Biology and Pathology of the Malaria Parasite, Heidelberg, Germany

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Over the past ten years, the BioMalPar/EVIMalaR group has been organising an annual malaria conference at the European Molecular Biology Laboratory (EMBL) in Heidelberg, Germany, where leading scientists in the field of malaria biology and immunology gather to share knowledge and assess progress towards finding a vaccine for malaria, a disease which is responsible for over one million deaths annually, among children under five years and pregnant women in sub-Saharan Africa.
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In May 2014 I travelled to Heidelberg to attend the 10th edition of the BioMalPar/EVIMalaR Conference and Symposium (12-15 May, 2014), which was on the theme: ‘Biology and Pathology of the Malaria Parasite’. About 380 researchers and postgraduate students from Europe, and overseas (including Africa, America, Asia and Australia) attended the conference. There were presentations on ground-breaking findings on fundamental malaria research. My abstract on the ‘Serological dynamics of multiple Plasmodium species co-infections in a human population’ was accepted for poster presentation. It was a privilege for me to have the preliminary findings of my work showcased at such an august gathering.
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With no knowledge in the German language, it was certainly a challenge as to how I would communicate effectively with people when I arrived in Germany. Thankfully, I had a couple of people in the Ashworth Laboratory teaching me some few words such as how to say thank you, please, how are you, etc., the conference was in English and many people in Heidelberg and I guess by extension Germany could speak with me in English.

Presenting my poster on the second day of the conference, I received very positive feedback from people. These comments will invariable help in the next stages of laboratory experiments. The various oral and poster presentations as well as the symposium on the final day enriched my understanding of the current trends in malaria research. There were a lot of scientific ideas and new hypotheses which I intend to explore.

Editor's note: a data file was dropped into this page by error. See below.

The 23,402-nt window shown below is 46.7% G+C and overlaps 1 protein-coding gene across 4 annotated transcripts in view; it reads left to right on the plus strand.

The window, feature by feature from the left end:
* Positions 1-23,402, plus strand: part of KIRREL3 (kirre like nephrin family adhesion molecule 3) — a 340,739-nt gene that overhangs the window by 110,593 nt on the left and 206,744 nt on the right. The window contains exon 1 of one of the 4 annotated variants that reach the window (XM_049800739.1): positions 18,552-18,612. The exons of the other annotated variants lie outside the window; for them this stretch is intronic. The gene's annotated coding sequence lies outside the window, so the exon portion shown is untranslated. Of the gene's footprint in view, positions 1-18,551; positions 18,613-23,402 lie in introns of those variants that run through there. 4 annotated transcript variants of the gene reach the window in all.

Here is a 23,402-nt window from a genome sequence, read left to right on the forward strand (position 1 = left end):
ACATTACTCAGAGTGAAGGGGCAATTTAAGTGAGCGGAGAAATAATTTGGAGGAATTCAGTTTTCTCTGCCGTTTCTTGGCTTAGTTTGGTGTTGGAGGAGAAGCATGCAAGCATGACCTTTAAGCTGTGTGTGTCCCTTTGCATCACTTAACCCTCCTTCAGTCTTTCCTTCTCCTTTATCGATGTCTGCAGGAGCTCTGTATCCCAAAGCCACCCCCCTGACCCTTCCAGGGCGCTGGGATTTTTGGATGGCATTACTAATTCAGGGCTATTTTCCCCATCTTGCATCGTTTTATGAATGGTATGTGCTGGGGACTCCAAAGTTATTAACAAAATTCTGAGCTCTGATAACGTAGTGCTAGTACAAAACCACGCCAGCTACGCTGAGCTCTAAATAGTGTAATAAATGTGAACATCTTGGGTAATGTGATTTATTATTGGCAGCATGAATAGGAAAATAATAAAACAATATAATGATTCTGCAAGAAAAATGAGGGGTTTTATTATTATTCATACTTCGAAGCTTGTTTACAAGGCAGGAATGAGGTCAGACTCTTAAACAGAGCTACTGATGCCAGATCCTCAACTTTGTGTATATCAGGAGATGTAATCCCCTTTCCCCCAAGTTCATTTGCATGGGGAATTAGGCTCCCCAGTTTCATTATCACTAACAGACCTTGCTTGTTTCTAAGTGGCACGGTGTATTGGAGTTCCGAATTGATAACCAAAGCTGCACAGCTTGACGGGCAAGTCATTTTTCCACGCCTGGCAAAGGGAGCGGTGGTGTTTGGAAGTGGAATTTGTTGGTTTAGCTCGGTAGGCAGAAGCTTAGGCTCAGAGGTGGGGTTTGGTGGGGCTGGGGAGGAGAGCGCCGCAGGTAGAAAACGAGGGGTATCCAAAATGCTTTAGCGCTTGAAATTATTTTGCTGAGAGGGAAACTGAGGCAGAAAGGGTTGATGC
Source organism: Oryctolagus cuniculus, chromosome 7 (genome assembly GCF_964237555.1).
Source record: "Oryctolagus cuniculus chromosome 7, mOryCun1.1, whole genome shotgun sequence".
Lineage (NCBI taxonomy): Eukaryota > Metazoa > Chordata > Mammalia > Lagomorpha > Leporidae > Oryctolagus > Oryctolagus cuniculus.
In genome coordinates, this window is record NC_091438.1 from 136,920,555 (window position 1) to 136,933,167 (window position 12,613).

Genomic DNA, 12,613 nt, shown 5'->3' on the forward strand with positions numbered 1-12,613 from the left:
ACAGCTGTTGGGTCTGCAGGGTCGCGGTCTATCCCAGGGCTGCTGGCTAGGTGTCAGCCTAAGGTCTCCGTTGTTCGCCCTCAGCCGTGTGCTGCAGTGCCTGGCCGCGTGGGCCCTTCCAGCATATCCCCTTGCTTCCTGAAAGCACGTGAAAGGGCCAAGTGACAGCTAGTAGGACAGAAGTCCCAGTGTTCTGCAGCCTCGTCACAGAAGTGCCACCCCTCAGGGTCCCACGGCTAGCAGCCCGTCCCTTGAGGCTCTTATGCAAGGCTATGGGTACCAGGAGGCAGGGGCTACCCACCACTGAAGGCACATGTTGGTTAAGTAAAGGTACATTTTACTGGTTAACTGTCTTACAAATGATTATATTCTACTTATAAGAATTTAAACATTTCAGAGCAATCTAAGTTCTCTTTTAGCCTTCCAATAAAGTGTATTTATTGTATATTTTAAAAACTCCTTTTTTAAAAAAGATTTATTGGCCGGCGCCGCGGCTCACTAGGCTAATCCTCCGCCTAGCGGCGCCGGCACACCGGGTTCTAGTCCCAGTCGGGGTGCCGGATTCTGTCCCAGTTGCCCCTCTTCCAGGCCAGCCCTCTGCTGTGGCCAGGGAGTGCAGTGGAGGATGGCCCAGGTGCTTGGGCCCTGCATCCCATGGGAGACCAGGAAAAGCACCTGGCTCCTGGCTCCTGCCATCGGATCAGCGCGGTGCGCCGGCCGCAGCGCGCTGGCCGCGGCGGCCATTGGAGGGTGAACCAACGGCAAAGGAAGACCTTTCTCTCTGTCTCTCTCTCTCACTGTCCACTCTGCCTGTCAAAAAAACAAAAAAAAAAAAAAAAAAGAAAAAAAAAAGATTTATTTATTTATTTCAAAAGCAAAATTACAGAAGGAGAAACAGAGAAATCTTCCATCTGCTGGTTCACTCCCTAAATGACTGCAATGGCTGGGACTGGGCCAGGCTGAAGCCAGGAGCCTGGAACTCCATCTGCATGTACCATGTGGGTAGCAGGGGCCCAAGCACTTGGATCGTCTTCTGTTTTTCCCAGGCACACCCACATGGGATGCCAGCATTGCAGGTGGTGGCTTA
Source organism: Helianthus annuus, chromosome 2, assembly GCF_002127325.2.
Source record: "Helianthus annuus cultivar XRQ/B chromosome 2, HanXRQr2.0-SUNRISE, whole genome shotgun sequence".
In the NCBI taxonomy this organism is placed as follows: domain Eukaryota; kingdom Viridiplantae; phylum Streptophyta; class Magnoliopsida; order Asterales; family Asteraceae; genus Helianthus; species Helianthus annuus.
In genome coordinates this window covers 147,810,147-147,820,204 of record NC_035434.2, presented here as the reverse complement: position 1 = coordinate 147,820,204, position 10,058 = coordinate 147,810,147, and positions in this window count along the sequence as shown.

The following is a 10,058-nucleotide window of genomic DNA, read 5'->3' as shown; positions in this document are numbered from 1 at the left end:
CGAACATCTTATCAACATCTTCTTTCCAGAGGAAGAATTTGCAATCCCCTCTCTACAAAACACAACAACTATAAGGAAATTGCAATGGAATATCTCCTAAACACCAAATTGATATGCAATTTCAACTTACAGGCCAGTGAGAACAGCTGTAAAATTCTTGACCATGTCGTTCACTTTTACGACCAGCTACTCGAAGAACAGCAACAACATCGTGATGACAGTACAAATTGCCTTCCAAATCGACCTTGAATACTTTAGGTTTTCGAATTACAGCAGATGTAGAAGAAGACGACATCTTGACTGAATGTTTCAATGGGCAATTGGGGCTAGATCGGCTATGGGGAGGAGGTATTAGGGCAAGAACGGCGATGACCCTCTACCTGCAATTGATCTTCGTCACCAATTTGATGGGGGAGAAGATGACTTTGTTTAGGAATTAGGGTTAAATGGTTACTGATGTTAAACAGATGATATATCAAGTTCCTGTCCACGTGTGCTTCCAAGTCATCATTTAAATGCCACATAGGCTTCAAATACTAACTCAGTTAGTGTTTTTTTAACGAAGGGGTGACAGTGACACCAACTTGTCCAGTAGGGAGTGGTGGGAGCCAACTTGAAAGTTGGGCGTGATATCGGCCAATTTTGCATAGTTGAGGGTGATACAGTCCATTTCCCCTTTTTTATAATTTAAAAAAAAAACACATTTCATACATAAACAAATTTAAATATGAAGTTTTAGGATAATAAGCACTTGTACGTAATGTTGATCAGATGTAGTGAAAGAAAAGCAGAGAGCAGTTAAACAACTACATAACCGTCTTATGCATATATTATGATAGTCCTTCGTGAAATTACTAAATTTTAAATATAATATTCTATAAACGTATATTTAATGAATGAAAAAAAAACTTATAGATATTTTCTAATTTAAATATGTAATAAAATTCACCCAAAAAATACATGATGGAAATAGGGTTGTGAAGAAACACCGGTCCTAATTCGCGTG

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The conference venue at the EMBL was on the outskirts of Heidelberg and the intensive nature of the schedule (9am till late in the night for the first three days) did not allow me to have enough time to explore the historic city of Heidelberg. However, the one free afternoon I had I was able to visit the University of Heidelberg and learned about the history of the ‘students’ prison’ and many more important transitions that the school had gone through. I also visited a Cathedral, the Heidelberg Castle from where one gets a great view of the city and the Old Bridge over river Neckar.
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The experience of attending such an international conference gave me the opportunity to meet new people, and expand my contacts to both well established and up and coming scientists in the field of malaria. This presents an opportunity both now and in the future as I pursue a career in research. I am therefore grateful to the Go Abroad fund for the support in helping me attend this conference.
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